China’s sunset on wind and solar subsidies could impact climate change efforts: IFFRAS

Highlights :

  • The Chinese government has decided to end subsidies on new wind and solar projects as citizens are demanding more and regular power supplies.
  • The Finance Ministry in China too has a subsidy payment backlog that exceeds $62 billion in 2021.
China’s sunset on wind and solar subsidies could impact climate change efforts: IFFRAS

International Forum for Rights and Security (IFFRAS) – a Canada based think tank – has reported that the renewables’ expansion that has been in full flow in China can see a reversal. In 2021, China finally ended many subsidies on solar and wind energy. This will discourage the use of cleaner sources of energy and adversely impact the fight against climate change, said IFFRAS.

Already, despite a commitment to be carbon neutral by 2060, a recovering economy has led to record use of coal and natural gas demand, roiling markets worldwide for these commodities.

China has been the largest emitter of the greenhouse gases (GHG)(40% of global share) followed by the United States of America(25% share). The Asian giant is also the largest consumer of energy. The burgeoning population of the country is putting more pressure on the policymakers to amend policies and guidelines so that their growing energy needs are fulfilled. The expanding middle class has its own aspirations that are tied to energy consumption.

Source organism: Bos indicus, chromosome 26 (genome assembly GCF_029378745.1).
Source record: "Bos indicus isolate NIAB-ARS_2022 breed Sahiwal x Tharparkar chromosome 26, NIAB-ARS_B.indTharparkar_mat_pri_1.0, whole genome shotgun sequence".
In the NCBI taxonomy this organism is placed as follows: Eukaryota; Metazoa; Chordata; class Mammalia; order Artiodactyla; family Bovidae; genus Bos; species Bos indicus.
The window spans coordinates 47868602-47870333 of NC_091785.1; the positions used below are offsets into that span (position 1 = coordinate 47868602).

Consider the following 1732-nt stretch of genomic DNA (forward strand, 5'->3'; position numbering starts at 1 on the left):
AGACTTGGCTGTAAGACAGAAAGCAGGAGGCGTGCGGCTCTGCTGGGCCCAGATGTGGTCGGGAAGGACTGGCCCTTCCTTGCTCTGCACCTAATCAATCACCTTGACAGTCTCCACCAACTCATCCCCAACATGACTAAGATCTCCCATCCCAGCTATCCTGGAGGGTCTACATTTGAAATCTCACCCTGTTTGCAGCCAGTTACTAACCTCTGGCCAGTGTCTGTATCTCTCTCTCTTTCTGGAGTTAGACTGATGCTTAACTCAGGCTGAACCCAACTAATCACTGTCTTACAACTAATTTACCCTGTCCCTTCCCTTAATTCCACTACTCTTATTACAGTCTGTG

The think tank finds the reason behind this change. According to it, the solar and wind power sources do not provide a solid or regular supply of electricity. This means, fossil fuels remain inalienable for China. This also brings about a paradox. Energy derived from fossil fuels has been the major cause of the problem of climate change and its increased consumption will become a hurdle in the Paris Agreement’s objective to keep the global temperature well below 2 degree Celsius from pre-Industrial Revolution days.

IFFRAS says that in the past, China’s subsidy policy was mostly to cover excessive installation and production costs of renewable energy – including solar energy and wind energy. Now the new solar power and wind power projects from the Central Government of China will not get budgetary support for subsidies. This will have effect from August 1, 2021.

The Finance Ministry in China already has a subsidy payment backlog that has exceeded $62 billion in 2021 and this needs some urgent correction. But the removal of subsidies from the solar and wind sector would mean that the non-fossil fuel energy share will be difficult to achieve for the country. The think tank says that the withdrawal of subsidies will lead to reduced consumption of wind and solar energy and put massive pressure on fossil fuels that will lead to more carbon emissions.

"Want to be featured here or have news to share? Write to info[at]